Lance from Flagstaff, AZ
Mac Jones is not a top 10 talent. There is a QB in the SEC that is better and he's from Florida. He had less talent and put up similar and/or better numbers. Mac Jones is just another weak-armed, Daltonesque QB that looks good because he had the top talent at every position surrounding him.
One of my favorite scouts loves Kyle Trask. He thinks he's the next Roethlisberger. Another one of my favorite scouts agrees with you on Jones. The scout likens Jones to A.J. McCarron. There is no uni-board. Opinions vary. It's what makes the draft the event it is.
John from Jacksonville, FL
You've made it abundantly clear Jacksonville should not draft Trevor Lawrence. Why?
Lawrence is the logical first pick of the draft. I get it. So why would I consider trading the pick? It's because Lawrence is so coveted he could deliver a treasure trove of picks in a trade the Jags could use to build a dominant roster, and I attach more value to that than I do to a quarterback in what appears to be a deep crop of them. Sam Howell and Spencer Rattler will be next year's stars. I get the sense we're headed for a long run of talent at quarterback. Spread offenses nearly guarantee it.
Josh from La Crosse, WI
What's a draft class that beats Green Bay's 1958 (Jim Taylor, Ray Nitschke, Jerry Kramer and Dan Currie)?
Swann, Lambert, Stallworth, Webster.
Samuel from Phoenix, AZ
As an avid Vic reader, I’m going with your favorite player to be Jaylen Twyman.
I saw Twyman two years ago. He looked like the second coming of Aaron Donald: undersized, quick, disruptive. Last season, he opted out and it was a mistake. He thought he had shown enough, but it would seem that was a miscalculation. Because he's undersized, he needed to show more. The opt-outs are going to make the 2021 draft error-prone.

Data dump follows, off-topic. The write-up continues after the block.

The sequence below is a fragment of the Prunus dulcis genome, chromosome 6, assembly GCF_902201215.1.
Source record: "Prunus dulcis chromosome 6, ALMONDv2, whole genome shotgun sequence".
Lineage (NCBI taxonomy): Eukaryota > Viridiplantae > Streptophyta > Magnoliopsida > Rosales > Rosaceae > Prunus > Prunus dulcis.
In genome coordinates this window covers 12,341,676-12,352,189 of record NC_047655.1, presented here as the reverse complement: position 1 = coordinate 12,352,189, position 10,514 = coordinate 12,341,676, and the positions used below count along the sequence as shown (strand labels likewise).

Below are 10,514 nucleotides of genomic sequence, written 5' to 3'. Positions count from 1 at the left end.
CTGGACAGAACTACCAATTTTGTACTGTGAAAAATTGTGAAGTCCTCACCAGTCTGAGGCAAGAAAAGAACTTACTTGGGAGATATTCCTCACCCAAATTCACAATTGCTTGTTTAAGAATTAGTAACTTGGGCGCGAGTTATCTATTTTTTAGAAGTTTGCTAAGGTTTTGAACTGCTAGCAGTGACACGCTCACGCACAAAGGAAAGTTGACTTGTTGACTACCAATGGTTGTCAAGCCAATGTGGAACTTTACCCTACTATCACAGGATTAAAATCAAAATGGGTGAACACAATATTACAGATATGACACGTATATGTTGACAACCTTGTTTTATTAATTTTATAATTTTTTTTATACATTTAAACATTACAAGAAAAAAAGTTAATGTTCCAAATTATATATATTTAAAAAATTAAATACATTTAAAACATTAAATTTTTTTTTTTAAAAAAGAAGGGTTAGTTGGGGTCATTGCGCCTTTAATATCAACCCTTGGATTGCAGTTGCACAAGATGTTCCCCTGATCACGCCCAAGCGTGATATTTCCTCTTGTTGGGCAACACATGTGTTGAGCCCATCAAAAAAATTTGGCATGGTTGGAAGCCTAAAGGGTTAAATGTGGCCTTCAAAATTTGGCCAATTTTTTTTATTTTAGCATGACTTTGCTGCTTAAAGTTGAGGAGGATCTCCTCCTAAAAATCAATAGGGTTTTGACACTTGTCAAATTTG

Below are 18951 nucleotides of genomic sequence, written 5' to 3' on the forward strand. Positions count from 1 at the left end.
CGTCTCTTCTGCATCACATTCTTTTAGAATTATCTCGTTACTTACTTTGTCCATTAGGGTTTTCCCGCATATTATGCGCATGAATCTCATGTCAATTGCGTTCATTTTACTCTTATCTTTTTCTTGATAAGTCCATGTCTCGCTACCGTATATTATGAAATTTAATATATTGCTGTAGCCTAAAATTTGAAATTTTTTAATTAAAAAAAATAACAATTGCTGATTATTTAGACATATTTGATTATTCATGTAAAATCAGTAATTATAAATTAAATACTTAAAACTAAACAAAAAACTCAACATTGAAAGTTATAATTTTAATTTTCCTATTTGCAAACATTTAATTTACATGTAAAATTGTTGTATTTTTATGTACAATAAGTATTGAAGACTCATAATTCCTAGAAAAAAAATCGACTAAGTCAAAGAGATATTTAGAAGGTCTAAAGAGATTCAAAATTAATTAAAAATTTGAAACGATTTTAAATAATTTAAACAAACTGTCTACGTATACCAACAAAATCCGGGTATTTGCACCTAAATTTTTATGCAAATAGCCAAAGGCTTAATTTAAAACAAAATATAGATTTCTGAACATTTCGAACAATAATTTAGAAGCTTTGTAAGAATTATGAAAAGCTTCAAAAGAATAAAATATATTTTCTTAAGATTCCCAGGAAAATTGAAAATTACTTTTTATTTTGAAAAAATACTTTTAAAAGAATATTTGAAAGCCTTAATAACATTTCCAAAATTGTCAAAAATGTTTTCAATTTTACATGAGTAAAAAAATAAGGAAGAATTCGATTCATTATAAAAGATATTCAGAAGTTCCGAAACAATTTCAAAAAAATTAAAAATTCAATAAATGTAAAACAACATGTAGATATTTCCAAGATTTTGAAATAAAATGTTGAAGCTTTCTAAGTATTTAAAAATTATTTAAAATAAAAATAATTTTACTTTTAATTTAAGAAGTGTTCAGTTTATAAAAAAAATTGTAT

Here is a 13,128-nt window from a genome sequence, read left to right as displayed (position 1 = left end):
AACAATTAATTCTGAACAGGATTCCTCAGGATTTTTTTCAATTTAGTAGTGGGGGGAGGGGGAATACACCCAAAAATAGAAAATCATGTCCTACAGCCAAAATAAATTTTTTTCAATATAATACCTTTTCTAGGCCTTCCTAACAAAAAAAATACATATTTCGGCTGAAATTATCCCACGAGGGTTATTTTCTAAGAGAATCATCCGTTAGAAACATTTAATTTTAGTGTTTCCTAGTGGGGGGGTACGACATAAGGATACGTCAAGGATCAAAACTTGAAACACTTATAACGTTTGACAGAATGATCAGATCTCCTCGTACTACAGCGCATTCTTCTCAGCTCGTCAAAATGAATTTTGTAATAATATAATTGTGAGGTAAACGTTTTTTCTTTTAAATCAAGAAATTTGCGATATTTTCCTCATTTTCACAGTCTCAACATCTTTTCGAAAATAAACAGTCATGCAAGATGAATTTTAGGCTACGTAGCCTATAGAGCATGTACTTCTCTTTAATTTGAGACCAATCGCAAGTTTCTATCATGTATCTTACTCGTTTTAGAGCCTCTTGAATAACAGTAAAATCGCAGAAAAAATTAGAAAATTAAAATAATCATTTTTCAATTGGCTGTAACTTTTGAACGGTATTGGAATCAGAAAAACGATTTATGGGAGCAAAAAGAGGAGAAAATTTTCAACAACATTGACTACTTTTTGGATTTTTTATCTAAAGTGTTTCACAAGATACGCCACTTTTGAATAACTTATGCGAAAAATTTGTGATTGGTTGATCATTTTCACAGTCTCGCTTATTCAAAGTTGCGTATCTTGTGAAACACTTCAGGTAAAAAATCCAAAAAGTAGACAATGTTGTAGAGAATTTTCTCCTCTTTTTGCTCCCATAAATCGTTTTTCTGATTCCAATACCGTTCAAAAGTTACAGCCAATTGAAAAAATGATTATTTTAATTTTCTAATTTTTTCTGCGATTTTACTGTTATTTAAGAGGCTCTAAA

Steven from Charleston, SC
Can the Packers save money on their salary cap by trading out of the first round of the draft and not picking until rounds two and later?
The savings would be minimal. The draft is how you fix your cap; free agency is how you break it. The Minkah Fitzpatrick introduced an even better way of using rookie contracts to your advantage: Trade for a guy on a rookie deal one year after he's picked and you get him for three years on that deal, and his bonus amortization stays with the team that traded him. The draft has never been more important. It's about value, it's about need, it's about your salary cap.
Jack from Jacksonville, FL
According to his agent, Tyson Alualu had a change of heart about moving back to Jax. Why would he take less money to stay in Pittsburgh?
The explanation was he's building his dream house in Pittsburgh and his children are happy in their schools. I get that, but he's at the end of his career and he could've allowed life to continue for his family back in Pittsburgh while he chased the money in Jacksonville for a year or two. Hey, it's a seasonal business; airplanes fly between the two cities. Alualu chose to stay with the Steelers because that's where he wants to play. That's the real reason. He was considered a bust in Jacksonville. In Pittsburgh, he's been a valued performer. He chose happiness, for his family and for himself.
Jim from South Range, WI
Vic, I’ve often wondered how scouts, GMs, etc. get it so wrong on so many draftees. It’s easily understood with players who are considered marginal or projects, but how are mistakes so regularly made on high-profile draftees?
Mistakes are made because it's so difficult to determine if a prospect has another gear left in his game. He'll have to play at a higher level to be successful in the NFL. If he's topped out, he'll be a bust.